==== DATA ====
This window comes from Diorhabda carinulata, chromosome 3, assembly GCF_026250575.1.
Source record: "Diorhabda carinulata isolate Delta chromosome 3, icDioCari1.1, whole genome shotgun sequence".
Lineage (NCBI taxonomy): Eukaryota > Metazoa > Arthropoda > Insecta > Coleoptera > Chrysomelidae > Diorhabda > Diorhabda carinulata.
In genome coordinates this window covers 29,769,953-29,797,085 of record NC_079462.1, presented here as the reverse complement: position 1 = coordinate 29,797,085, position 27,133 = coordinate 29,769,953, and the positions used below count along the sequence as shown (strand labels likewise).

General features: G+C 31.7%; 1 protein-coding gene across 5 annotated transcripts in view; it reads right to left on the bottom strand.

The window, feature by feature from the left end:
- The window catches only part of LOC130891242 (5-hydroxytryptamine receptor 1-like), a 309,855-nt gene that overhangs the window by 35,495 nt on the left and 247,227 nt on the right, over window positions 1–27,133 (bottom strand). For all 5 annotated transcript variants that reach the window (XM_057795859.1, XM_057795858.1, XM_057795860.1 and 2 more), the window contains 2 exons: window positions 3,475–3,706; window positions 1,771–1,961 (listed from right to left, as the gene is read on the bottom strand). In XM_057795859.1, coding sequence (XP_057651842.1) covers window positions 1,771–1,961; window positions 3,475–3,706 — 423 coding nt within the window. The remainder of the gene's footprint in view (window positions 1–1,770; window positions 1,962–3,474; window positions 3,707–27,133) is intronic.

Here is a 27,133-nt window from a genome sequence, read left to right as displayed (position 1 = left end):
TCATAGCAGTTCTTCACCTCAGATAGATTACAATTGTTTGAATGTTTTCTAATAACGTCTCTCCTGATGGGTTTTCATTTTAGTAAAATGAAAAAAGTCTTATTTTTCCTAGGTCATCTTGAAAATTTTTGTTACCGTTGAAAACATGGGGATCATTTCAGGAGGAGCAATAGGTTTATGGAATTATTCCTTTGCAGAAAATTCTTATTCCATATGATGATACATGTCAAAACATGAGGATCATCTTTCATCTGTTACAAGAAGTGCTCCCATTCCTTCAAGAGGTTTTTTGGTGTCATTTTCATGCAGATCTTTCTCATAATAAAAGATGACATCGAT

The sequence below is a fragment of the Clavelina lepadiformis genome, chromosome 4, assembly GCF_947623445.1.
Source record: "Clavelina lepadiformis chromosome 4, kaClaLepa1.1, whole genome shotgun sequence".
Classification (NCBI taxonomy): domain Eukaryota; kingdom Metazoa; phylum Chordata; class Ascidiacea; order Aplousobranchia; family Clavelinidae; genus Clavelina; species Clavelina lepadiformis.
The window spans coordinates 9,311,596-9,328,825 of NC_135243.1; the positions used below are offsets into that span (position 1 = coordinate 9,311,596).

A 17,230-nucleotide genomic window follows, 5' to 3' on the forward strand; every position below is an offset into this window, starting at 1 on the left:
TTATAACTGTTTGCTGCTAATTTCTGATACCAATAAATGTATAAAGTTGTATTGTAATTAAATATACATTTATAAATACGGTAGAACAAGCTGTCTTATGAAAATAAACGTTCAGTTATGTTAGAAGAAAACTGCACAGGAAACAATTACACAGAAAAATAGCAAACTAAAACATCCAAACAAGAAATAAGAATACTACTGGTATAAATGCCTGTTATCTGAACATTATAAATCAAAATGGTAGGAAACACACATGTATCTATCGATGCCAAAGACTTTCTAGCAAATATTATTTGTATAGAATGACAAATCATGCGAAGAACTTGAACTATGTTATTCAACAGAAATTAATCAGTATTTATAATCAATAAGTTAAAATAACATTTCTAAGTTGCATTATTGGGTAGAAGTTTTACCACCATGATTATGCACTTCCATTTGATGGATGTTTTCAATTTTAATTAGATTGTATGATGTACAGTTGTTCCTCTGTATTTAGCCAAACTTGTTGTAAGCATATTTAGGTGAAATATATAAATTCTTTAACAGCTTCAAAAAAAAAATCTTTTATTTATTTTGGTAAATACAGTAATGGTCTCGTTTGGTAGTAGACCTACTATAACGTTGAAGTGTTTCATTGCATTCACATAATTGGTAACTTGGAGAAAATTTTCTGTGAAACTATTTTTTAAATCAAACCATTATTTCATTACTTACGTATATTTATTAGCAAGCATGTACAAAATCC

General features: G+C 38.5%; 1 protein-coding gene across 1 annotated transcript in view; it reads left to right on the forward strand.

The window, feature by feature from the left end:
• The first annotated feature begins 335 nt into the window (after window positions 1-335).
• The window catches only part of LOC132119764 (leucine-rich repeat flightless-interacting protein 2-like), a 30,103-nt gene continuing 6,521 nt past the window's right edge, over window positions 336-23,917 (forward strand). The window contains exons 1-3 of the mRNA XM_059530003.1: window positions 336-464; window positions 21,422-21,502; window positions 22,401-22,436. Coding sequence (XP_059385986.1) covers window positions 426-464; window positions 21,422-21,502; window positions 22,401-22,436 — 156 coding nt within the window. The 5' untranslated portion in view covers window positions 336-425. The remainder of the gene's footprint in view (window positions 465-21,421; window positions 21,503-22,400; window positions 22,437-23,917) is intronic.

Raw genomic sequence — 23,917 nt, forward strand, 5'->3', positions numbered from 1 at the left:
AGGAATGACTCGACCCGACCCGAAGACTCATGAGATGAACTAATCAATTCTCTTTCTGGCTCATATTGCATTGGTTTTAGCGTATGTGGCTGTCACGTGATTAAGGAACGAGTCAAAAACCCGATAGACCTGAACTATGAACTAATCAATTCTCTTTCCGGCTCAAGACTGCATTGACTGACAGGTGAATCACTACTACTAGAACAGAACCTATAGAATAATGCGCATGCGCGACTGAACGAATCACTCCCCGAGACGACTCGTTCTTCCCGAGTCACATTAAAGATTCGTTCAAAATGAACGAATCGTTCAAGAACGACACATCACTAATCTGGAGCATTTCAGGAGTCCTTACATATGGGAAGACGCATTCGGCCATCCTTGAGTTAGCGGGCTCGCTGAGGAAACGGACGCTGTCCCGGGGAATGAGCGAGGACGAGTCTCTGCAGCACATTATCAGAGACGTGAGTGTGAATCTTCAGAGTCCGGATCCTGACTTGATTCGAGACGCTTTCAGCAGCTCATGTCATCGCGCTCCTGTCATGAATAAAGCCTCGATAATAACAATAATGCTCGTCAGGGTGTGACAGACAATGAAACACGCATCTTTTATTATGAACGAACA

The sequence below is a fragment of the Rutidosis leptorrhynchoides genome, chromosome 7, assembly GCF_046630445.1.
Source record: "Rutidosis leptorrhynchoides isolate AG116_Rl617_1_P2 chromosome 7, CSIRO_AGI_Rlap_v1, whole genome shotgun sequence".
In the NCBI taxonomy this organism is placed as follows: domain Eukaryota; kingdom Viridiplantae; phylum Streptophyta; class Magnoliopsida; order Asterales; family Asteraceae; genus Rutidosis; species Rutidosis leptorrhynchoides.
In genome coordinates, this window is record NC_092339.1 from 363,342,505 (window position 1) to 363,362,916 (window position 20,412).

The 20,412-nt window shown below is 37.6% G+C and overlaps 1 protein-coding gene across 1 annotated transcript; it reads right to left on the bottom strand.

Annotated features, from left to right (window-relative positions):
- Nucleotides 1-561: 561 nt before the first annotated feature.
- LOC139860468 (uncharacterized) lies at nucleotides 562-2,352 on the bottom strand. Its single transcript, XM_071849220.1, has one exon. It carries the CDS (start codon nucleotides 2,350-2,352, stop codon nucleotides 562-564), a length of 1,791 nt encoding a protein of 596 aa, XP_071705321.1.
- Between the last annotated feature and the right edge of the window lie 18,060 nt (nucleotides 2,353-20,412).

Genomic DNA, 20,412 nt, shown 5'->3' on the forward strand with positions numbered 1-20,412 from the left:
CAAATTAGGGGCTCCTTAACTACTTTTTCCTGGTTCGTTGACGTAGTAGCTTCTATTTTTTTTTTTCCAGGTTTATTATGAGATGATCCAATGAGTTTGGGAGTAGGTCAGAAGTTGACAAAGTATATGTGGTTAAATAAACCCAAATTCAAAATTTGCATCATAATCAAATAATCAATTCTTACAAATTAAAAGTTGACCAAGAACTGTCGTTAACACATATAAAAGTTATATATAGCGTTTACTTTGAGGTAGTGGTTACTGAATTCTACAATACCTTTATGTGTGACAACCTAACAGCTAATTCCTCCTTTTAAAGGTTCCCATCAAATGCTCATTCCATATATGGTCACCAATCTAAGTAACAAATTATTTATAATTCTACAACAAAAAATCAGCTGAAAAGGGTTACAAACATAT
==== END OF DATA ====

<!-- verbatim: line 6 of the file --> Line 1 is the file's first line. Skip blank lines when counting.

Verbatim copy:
The window, feature by feature from the left end: